Propane aims to simplify network configuration by letting users write a single network-wide routing policy at a high level of abstraction. These policies can say things like "avoid China Telecom", or "prevent transit traffic", or "prefer link X over link Y". In particular, the policy makes no reference to any BGP-specific features (e.g., local preference, community tags, filters) despite the fact that the policies are in fact compiled to BGP.

A First Program

Let us look at a simple configuration example to get familiar with the Propane toolchain. To start, go to Example1 in the Propane tutorial directory cd ~/Desktop/propane/examples/tutorial/Example1. There are two files in this directory: ex1.xml and The xml file, shown below, is a description of the topology.


<topology asn="100">
  <node internal="true" name="A"></node>
  <node internal="true" name="B"></node>
  <node internal="true" name="C"></node>
  <node internal="true" name="D"></node>
  <edge source="A" target="B"></edge>
  <edge source="A" target="C"></edge>
  <edge source="B" target="C"></edge>
  <edge source="B" target="D"></edge>
  <edge source="C" target="D"></edge>

The topology describes abstract locations and edges between them. The first line says that the network we are configuring will have Autonomous System number 100. Each location in the topology is marked as either internal, that is, a router under the control of the network being configured, or external (i.e., a peer AS). In this case, we will be configuring a network's intradomain routing policy only since there are no external peers. Since Propane will generate an eBGP configuration for every router in the operator's network, we can optionally specify an AS number for the internal routers as well by writting something like this:

<node internal="true" name="A" asn="65000"></node>

If the AS number is left off for internal routers, as is the case in the above topology, Propane will automatically generate and manage BGP private AS numbers for internal routers. Similarly, Propane will automatically generate interface IP addresses for the user if otherwise unspecified.

In this example, we will be configuring routes between routers A and D inside our network, which own the subnets and respectively. The full topology is shown below.

The second file is a Propane file with the following policy:

define main = { => path(A,B,D) >> path(A,_,D),
  true => drop

Every Propane policy contains a series of definitions, along with a main definition that describes the overall routing policy. In this case, the main definition is describing a constraint block, denoted by the curly braces. Constraint blocks associate traffic predicates (left) with path constraints (right) and describe how traffic matching the predicate on the left is allowed to move through the network.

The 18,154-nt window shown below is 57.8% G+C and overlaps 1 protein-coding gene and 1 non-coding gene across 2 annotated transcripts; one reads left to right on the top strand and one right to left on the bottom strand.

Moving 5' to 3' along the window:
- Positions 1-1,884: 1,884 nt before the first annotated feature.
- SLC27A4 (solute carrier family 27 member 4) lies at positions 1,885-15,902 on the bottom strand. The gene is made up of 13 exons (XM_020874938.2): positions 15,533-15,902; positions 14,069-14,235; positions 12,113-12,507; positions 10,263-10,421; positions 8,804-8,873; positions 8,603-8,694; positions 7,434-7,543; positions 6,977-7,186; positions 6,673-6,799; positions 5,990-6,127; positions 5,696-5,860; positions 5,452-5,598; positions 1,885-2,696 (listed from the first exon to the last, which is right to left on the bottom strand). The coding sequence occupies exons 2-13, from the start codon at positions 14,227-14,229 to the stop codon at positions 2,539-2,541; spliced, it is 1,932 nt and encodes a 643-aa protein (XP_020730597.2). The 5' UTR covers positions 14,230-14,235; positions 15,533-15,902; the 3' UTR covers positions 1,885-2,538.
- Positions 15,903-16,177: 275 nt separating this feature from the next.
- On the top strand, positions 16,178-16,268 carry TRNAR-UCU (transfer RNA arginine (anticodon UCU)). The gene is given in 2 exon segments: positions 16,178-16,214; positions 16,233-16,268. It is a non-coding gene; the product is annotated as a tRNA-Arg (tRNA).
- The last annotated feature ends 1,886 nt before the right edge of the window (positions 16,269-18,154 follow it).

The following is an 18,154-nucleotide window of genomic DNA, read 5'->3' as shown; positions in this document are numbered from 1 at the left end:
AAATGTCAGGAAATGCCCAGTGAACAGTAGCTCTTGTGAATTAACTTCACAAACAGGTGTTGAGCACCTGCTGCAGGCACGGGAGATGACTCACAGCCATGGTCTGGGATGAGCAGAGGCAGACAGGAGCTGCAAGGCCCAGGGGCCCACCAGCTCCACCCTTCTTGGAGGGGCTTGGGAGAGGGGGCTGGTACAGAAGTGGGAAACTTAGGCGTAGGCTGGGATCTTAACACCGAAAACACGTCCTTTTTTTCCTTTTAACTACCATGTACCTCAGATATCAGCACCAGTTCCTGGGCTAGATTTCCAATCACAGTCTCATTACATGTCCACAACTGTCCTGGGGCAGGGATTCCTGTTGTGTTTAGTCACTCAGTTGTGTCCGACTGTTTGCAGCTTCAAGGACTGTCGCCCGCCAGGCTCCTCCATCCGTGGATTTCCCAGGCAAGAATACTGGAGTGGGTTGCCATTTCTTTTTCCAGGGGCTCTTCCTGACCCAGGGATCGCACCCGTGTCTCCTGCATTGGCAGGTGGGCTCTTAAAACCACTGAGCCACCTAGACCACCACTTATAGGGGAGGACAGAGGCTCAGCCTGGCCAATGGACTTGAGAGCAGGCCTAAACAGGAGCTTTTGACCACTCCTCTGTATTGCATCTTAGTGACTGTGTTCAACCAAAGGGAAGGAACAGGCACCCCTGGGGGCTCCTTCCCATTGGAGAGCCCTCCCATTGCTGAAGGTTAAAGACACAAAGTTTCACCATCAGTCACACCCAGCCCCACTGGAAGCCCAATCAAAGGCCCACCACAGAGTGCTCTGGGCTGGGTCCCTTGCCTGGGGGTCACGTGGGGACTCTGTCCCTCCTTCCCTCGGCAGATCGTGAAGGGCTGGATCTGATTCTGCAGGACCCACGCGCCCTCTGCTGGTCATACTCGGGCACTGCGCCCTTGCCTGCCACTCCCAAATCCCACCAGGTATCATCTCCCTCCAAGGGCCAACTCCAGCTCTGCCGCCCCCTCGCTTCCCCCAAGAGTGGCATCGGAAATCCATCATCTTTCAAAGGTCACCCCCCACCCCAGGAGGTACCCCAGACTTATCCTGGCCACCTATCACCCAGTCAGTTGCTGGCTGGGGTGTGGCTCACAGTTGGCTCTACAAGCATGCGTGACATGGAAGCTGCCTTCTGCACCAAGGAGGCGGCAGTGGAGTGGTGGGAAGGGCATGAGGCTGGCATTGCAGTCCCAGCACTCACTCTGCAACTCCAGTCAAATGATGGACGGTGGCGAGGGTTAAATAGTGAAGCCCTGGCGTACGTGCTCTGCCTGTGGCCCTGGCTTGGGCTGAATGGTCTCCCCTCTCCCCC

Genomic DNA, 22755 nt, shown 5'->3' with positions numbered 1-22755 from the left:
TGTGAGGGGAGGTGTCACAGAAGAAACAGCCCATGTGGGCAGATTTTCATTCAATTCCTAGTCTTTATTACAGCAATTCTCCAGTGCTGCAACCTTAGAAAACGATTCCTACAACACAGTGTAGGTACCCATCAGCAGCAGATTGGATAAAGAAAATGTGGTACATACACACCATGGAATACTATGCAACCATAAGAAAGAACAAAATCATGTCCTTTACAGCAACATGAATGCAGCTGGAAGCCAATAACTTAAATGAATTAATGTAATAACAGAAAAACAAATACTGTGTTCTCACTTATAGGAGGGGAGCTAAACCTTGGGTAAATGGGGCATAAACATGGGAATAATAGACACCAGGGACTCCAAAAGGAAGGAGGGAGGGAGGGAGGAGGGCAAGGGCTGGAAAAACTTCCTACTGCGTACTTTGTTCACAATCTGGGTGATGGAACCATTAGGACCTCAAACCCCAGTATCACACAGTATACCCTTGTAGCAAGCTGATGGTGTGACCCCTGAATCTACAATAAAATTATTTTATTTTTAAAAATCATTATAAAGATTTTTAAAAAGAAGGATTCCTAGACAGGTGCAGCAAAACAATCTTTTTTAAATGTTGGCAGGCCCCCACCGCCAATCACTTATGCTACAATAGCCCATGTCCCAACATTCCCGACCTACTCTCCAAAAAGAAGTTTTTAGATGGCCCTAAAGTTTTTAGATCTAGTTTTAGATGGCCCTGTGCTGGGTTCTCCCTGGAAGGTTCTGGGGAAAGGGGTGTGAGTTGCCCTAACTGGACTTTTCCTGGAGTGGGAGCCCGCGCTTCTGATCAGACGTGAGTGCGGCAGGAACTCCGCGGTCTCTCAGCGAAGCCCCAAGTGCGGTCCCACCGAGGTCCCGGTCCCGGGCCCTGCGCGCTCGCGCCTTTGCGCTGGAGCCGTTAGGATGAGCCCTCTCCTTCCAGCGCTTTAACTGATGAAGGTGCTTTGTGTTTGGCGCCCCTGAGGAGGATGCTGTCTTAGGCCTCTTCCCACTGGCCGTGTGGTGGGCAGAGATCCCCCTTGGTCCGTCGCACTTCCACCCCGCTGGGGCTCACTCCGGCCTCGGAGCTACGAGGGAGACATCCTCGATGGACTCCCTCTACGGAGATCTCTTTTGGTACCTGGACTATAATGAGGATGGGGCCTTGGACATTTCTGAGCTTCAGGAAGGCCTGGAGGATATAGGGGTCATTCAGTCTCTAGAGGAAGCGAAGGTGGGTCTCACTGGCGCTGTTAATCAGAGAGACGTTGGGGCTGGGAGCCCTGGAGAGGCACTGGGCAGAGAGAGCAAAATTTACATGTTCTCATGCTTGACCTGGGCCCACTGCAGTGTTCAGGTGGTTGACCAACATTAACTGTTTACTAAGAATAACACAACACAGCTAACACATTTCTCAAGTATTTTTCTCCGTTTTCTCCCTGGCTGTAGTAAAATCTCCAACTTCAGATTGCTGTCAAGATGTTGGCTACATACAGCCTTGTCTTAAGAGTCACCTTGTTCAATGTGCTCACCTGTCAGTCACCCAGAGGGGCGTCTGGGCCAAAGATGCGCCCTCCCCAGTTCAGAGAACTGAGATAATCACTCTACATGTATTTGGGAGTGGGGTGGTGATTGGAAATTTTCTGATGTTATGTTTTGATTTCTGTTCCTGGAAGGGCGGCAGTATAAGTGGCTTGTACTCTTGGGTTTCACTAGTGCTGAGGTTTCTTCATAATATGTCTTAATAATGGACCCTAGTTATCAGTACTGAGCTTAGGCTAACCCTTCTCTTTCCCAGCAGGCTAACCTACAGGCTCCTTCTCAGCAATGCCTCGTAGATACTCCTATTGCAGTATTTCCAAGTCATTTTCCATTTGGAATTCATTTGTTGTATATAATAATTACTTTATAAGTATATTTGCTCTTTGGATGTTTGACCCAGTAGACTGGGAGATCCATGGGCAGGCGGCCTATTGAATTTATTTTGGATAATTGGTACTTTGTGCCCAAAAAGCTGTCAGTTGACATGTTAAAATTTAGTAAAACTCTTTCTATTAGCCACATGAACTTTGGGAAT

For example, the first line has a predicate that matches the exact prefix In general we can combine multiple prefixes with and and or operators (e.g., or The first line also has the path constraints: path(A,B,D) >> path(A,_,D). The first constraint, path(A,B,D), says to use the exact path A,B,D. The second constraint, path(A,_,D), says that any path that starts at A and ends at D can be used, where the underscore _ matches any sequence of locations. Finally, the >> operator denotes a preference among paths. It means that the constraint on the left should be satisfied whenever possible. If this is not possible due to failures, then the constraint on the right should be satisfied.

Taken all together, this line means that traffic destined for the subnet should follow the top path A,B,D whenever possible. If this is not possible due to failures, then any path that starts at A and ends at D can be used as a backup path. When neither of these is possible, for example if the network becomes partitioned and A can no longer reach D, then there is an implicit lowest preference to drop the traffic.

The second line matches any other traffic that did not match (true) and adds the constraint that the traffic should be dropped. In other words, there is no valid path allowed for any other type of traffic. Note that this is a network-wide drop.

Compiling Propane

Lets compile the above Propane policy. To do so, run the following command from the Example1 directory:

propane --policy --topo ex1.xml

There should now be a new directory called output/. This is the default compilation output directory, however a different output directory can be specified using the --output DIR command line flag. For the full list of command line flags you can run propane --help.

If you look in the generated output/ directory, there will be a number of new files.

  • A high-level representation of the BGP policy
  • configs/: A directory with actual Quagga configurations for each router
  • core.imn: A complete CORE emulator environment for the policy

Abstract BGP

The first file: is an high-level BGP policy representation used by Propane. This representation makes it easier to understand how the policy is being implemented. For example, if we look at the file: